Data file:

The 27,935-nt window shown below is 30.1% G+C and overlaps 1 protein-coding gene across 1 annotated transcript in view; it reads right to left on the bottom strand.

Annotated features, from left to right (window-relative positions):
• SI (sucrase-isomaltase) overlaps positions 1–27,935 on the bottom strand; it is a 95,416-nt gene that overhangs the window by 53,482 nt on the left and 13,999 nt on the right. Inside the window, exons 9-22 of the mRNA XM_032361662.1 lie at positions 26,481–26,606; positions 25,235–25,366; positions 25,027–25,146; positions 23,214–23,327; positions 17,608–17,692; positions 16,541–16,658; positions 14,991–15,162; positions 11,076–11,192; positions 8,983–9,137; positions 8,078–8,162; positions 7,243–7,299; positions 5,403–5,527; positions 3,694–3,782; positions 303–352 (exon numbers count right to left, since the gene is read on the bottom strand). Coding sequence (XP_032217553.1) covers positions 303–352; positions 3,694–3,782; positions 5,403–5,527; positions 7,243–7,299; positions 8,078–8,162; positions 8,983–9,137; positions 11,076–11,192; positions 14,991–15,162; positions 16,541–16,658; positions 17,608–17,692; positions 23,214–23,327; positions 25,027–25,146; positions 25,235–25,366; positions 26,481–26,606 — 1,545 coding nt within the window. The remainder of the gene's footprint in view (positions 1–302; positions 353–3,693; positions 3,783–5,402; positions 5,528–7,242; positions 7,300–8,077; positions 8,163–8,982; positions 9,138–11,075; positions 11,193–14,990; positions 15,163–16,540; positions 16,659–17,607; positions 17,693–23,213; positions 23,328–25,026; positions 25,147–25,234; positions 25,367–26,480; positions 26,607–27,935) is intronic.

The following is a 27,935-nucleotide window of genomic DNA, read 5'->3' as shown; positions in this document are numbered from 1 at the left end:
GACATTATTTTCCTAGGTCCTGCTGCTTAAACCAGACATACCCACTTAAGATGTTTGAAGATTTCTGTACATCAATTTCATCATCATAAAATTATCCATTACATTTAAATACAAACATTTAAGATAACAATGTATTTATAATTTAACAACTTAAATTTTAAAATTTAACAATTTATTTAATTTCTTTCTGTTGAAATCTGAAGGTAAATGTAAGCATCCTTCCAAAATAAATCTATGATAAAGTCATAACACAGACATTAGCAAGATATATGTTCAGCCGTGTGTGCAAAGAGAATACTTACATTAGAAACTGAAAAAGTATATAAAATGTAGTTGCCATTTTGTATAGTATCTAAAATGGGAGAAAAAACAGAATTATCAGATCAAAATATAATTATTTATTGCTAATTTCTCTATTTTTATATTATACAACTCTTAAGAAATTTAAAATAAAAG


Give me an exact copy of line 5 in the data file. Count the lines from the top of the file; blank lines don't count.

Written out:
GACATTATTTTCCTAGGTCCTGCTGCTTAAACCAGACATACCCACTTAAGATGTTTGAAGATTTCTGTACATCAATTTCATCATCATAAAATTATCCATTACATTTAAATACAAACATTTAAGATAACAATGTATTTATAATTTAACAACTTAAATTTTAAAATTTAACAATTTATTTAATTTCTTTCTGTTGAAATCTGAAGGTAAATGTAAGCATCCTTCCAAAATAAATCTATGATAAAGTCATAACACAGACATTAGCAAGATATATGTTCAGCCGTGTGTGCAAAGAGAATACTTACATTAGAAACTGAAAAAGTATATAAAATGTAGTTGCCATTTTGTATAGTATCTAAAATGGGAGAAAAAACAGAATTATCAGATCAAAATATAATTATTTATTGCTAATTTCTCTATTTTTATATTATACAACTCTTAAGAAATTTAAAATAAAAG